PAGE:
The comprehensible communication of medical research to the broad public plays an important role in many situations, such as education about preventive examinations or vaccinations. Recently, narrative visualization, i.e. the combination of storytelling techniques with interactive graphics is used to communicate scientific findings. A variety of information visualizations such as diagrams and 2D maps have been used to visually communicate scientific findings. However, little research has been done on how comprehensible annotated diagrams such as bubble charts or medical expert diagrams such as Kaplan-Meier plots are for the broad public or how these representations need to be adapted.
Goal: The goal should be to investigate different information visualization techniques regarding their suitability to visually communicate medical information to the broad public. Based on this analysis, guidelines should be derived on how information visualizations need to be adapted to become understandable for people without specific medical background knowledge. The adapted visualizations should be evaluated with participants from the broad public to validate their understandability.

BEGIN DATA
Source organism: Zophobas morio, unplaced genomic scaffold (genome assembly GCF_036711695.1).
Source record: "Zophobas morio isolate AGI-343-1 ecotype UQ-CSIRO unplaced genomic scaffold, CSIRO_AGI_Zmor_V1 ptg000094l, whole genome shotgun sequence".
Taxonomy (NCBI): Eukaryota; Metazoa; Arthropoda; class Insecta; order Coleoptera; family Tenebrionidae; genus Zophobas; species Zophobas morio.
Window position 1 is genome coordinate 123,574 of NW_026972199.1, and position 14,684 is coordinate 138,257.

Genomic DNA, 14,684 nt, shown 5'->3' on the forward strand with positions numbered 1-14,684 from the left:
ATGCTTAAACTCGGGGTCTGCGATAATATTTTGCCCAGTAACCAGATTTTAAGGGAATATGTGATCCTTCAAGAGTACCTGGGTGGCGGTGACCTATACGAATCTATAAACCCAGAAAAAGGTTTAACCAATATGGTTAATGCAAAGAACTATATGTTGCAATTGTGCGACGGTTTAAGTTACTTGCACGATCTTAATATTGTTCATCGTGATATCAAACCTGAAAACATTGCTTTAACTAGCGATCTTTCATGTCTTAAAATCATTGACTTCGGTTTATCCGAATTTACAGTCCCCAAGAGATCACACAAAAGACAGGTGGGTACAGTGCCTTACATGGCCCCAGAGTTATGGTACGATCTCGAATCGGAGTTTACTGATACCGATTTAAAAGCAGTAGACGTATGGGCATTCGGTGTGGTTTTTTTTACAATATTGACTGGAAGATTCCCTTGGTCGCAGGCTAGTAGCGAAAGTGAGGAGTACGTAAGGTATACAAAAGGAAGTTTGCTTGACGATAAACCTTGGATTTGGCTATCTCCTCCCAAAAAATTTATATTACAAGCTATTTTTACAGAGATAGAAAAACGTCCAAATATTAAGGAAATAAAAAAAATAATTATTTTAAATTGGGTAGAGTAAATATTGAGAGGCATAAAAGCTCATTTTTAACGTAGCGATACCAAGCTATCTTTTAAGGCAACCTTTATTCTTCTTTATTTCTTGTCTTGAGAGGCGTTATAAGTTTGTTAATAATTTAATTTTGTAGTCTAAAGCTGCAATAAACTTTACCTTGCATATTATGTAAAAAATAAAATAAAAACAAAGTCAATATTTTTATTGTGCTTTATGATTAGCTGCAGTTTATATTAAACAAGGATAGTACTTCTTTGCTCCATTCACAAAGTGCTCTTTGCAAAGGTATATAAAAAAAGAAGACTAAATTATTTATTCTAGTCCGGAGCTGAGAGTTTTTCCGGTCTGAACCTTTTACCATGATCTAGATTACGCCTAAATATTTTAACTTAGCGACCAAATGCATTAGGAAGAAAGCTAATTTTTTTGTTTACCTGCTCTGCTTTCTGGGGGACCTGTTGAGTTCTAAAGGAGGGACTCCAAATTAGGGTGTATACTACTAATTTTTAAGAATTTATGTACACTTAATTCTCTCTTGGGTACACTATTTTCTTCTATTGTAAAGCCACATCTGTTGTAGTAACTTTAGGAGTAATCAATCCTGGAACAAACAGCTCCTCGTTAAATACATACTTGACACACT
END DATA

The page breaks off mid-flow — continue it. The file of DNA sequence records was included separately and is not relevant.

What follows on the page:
Type: Bachelor/ or Master Thesis (Team project (2 FIN students) would also be possible)
Requirements: Good skills in scientific reading; critical thinking; good skills in graphics programming (exact languages like D3 or OpenGL can be chosen freely)
 Morris, T., et al. “Proposals on Kaplan–Meier plots in medical research and a survey of stakeholder views: KMunicate.” BMJ open 9.9 (2019): e030215.: https://bmjopen.bmj.com/content/9/9/e030215.abstract
 Drucker, S., et al. “Communicating data to an audience.” In Data-driven storytelling, pp. 211-31. AK Peters/CRC Press, 2018: chrome-extension://oemmndcbldboiebfnladdacbdfmadadm/https://hal.archives-ouvertes.fr/hal-02310515/document
 Meuschke, M., et al. “Towards Narrative Medical Visualization.” arXiv preprint arXiv:2108.05462 (2021).: https://arxiv.org/abs/2108.05462